Meet Lorenzo Da Ponte

Feb 2, 2017

Priest

Born in the Jewish ghetto of Venice in 1749, a young Lorenzo Da Ponte was baptized Roman Catholic in 1763, setting him on a path towards eventual priesthood. Indeed, he studied at the Ceneda Seminary with his brother before moving to the seminary at Portogruaro in 1769. It was here that the young Italian took his Minor Order in 1770 and acquired additional qualifications as a Professor of Literature. His ordination as a priest occurred in 1773, whereupon Da Ponte moved to Venice to act as a priest of the church of San Luca. As priesthood was not exactly a lucrative means of income at the time, Da Ponte made most of his living as a teacher of Latin, Italian, and French, and found some spare time to practice writing poetry in these languages. Unfortunately, Da Ponte’s tendency for freethinking—that is, questioning the doctrine of the Church—and his pursuit of an adulterous relationship brought an end to his time in Venice. At his trial in 1779, Da Ponte was accused of living in a brothel and charged with “public concubinage” as well as “abduction of a respectable woman”. The penalty for his charges was a fifteen-year banishment from the Venetian state.

Poet

Luckily for us, this exile eventually brought Da Ponte to the Viennese court in 1781, where Emperor Joseph II had just created an opera company. Despite having never before written a script or libretto, Da Ponte managed to successfully persuade the court to take him on as the “theatre poet”—in other words, as a librettist. It is here that Da Ponte collaborated with numerous composers from across Europe, namely Antonio Salieri, Martìn y Soler, and Wolfgang Amadeus Mozart. In addition to work on the libretto for Martìn y Soler’s 1787 opera Una cosa rara, Da Ponte composed the text for three of Mozart’s most highly regarded productions: The Marriage of Figaro (1786), Don Giovanni (1787), and Cosi fan tutte (1790). The overwhelming success of Da Ponte’s librettos during this period is often attributed to his newly refined ability at interweaving tragic and comic elements into a single, cohesive unit. Unfortunately, Da Ponte’s time in Vienna lasted only a decade, as the death of Joseph II in 1790 left the librettist without a patron in the court. This occasioned yet another uprooting of Da Ponte’s lifestyle, sending him in search of new employment. At first he set out for Paris, hoping to appeal to the Queen Marie Antoinette for whom he had obtained a letter of introduction from the late Emperor. Learning about the tumultuous political situation in France, however, Da Ponte wisely set his sights elsewhere. Arriving in England, he took work first as a grocer and Italian teacher, before finally gaining a post as a librettist at the King’s Theatre in London in 1803. This position would be short-lived.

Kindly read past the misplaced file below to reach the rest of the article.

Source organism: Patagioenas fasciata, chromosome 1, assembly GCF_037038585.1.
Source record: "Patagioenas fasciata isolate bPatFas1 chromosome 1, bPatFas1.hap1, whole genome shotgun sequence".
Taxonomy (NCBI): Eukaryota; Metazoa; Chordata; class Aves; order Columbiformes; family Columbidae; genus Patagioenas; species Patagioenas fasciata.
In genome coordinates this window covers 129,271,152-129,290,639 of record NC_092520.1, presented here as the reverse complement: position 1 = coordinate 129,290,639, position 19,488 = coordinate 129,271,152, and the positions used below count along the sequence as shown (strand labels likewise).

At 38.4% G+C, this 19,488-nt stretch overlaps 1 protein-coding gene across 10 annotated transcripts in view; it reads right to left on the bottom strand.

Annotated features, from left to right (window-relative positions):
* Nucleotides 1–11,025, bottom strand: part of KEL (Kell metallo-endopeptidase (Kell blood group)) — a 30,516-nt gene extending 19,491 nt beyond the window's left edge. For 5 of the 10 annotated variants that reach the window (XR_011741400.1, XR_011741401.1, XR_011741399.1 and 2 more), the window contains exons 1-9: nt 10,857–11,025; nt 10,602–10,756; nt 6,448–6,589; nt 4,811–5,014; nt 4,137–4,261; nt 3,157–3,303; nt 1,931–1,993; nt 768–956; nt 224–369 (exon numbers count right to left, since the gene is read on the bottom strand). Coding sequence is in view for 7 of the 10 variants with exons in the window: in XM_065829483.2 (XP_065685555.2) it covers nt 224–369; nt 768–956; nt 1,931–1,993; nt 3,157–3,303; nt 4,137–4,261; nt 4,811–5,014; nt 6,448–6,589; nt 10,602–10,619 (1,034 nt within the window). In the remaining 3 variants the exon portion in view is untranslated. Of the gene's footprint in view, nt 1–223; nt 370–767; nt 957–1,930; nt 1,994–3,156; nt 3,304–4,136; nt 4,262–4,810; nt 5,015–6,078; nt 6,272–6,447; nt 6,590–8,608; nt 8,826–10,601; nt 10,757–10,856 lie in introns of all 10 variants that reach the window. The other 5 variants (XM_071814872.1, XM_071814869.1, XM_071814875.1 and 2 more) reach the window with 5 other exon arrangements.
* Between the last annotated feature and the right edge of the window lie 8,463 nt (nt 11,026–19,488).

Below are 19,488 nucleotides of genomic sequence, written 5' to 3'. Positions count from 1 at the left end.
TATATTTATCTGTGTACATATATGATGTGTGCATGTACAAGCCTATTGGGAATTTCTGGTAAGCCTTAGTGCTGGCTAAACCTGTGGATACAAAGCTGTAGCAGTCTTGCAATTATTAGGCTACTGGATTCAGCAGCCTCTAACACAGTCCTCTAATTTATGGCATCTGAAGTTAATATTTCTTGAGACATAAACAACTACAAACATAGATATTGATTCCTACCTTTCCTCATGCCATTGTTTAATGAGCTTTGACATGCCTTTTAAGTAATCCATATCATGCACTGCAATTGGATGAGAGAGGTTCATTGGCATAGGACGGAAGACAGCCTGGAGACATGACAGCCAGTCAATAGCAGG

Professor

Debt and bankruptcy prompted Da Ponte to immigrate to the United States in 1805. Once again he took on small jobs as a grocer, Italian tutor, and bookstore clerk before gaining a permanent and more esteemed position. Thanks to his friendship with Clement Clarke Moore (author, “Twas the Night Before Christmas”) Da Ponte was introduced to Columbia College, where he gained an appointment as a Professor of Italian Language and Literature, the first Roman Catholic priest to gain admittance to the college’s faculty. Readily establishing himself in New York, Da Ponte made great efforts to introduce opera to the city. He produced a performance of Don Giovanni in 1825 and undertook a concert tour with his niece to promote the music of Gioachino Rossini. It wasn’t until 1828, at the age of seventy-nine, that Lorenzo Da Ponte became a naturalized citizen of the United States. Just a handful of years later, at the age of eighty-four, he founded the short-lived New York Opera Company, predecessor to the New York Academy of Music and New York Metropolitan Opera. In 1838 Lorenzo Da Ponte passed away in the city that, after many travels, had become his home. The old St. Patrick’s Cathedral on Mulberry Street hosted an enormous funeral ceremony for the man who was a professor, poet, and priest.

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